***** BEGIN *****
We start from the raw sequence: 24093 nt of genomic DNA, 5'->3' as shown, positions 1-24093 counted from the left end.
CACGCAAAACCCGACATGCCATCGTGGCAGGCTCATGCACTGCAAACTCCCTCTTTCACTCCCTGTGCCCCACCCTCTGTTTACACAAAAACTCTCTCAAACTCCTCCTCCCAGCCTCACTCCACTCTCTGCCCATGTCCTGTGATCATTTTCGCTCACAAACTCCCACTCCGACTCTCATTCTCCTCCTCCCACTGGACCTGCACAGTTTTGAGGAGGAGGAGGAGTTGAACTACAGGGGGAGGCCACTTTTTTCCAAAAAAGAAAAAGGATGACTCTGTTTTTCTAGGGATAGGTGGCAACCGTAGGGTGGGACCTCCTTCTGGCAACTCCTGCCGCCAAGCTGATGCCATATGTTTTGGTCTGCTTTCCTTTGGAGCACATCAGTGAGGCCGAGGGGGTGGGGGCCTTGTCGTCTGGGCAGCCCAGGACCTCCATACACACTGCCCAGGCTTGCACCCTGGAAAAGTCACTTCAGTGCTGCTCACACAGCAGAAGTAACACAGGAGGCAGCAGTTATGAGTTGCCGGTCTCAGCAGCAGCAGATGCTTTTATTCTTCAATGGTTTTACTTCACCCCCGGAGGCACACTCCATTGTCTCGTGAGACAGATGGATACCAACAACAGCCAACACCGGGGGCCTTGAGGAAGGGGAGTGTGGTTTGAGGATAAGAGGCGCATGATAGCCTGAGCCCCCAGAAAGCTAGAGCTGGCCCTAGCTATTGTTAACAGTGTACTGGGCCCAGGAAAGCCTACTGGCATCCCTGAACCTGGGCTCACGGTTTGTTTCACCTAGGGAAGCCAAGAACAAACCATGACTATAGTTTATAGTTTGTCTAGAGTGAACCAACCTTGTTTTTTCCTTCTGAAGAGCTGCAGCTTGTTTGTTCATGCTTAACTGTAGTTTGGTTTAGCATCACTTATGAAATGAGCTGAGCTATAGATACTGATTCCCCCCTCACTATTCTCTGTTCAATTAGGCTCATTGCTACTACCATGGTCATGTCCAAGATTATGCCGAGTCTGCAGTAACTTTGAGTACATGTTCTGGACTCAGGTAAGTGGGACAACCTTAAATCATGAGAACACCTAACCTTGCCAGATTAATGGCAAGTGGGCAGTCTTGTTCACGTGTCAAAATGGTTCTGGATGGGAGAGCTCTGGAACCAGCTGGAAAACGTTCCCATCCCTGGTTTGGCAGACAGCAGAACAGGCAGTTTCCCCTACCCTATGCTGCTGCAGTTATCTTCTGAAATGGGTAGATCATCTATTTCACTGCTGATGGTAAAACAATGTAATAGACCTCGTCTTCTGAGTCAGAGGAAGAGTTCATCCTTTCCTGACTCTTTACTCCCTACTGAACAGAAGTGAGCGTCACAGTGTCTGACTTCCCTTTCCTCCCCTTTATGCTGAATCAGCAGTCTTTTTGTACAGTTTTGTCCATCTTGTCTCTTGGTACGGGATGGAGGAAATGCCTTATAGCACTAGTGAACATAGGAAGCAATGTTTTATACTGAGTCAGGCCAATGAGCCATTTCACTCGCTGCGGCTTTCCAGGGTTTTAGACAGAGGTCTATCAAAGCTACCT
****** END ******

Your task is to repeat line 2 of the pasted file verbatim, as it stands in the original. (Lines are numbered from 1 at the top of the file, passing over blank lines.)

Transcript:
CACGCAAAACCCGACATGCCATCGTGGCAGGCTCATGCACTGCAAACTCCCTCTTTCACTCCCTGTGCCCCACCCTCTGTTTACACAAAAACTCTCTCAAACTCCTCCTCCCAGCCTCACTCCACTCTCTGCCCATGTCCTGTGATCATTTTCGCTCACAAACTCCCACTCCGACTCTCATTCTCCTCCTCCCACTGGACCTGCACAGTTTTGAGGAGGAGGAGGAGTTGAACTACAGGGGGAGGCCACTTTTTTCCAAAAAAGAAAAAGGATGACTCTGTTTTTCTAGGGATAGGTGGCAACCGTAGGGTGGGACCTCCTTCTGGCAACTCCTGCCGCCAAGCTGATGCCATATGTTTTGGTCTGCTTTCCTTTGGAGCACATCAGTGAGGCCGAGGGGGTGGGGGCCTTGTCGTCTGGGCAGCCCAGGACCTCCATACACACTGCCCAGGCTTGCACCCTGGAAAAGTCACTTCAGTGCTGCTCACACAGCAGAAGTAACACAGGAGGCAGCAGTTATGAGTTGCCGGTCTCAGCAGCAGCAGATGCTTTTATTCTTCAATGGTTTTACTTCACCCCCGGAGGCACACTCCATTGTCTCGTGAGACAGATGGATACCAACAACAGCCAACACCGGGGGCCTTGAGGAAGGGGAGTGTGGTTTGAGGATAAGAGGCGCATGATAGCCTGAGCCCCCAGAAAGCTAGAGCTGGCCCTAGCTATTGTTAACAGTGTACTGGGCCCAGGAAAGCCTACTGGCATCCCTGAACCTGGGCTCACGGTTTGTTTCACCTAGGGAAGCCAAGAACAAACCATGACTATAGTTTATAGTTTGTCTAGAGTGAACCAACCTTGTTTTTTCCTTCTGAAGAGCTGCAGCTTGTTTGTTCATGCTTAACTGTAGTTTGGTTTAGCATCACTTATGAAATGAGCTGAGCTATAGATACTGATTCCCCCCTCACTATTCTCTGTTCAATTAGGCTCATTGCTACTACCATGGTCATGTCCAAGATTATGCCGAGTCTGCAGTAACTTTGAGTACATGTTCTGGACTCAGGTAAGTGGGACAACCTTAAATCATGAGAACACCTAACCTTGCCAGATTAATGGCAAGTGGGCAGTCTTGTTCACGTGTCAAAATGGTTCTGGATGGGAGAGCTCTGGAACCAGCTGGAAAACGTTCCCATCCCTGGTTTGGCAGACAGCAGAACAGGCAGTTTCCCCTACCCTATGCTGCTGCAGTTATCTTCTGAAATGGGTAGATCATCTATTTCACTGCTGATGGTAAAACAATGTAATAGACCTCGTCTTCTGAGTCAGAGGAAGAGTTCATCCTTTCCTGACTCTTTACTCCCTACTGAACAGAAGTGAGCGTCACAGTGTCTGACTTCCCTTTCCTCCCCTTTATGCTGAATCAGCAGTCTTTTTGTACAGTTTTGTCCATCTTGTCTCTTGGTACGGGATGGAGGAAATGCCTTATAGCACTAGTGAACATAGGAAGCAATGTTTTATACTGAGTCAGGCCAATGAGCCATTTCACTCGCTGCGGCTTTCCAGGGTTTTAGACAGAGGTCTATCAAAGCTACCT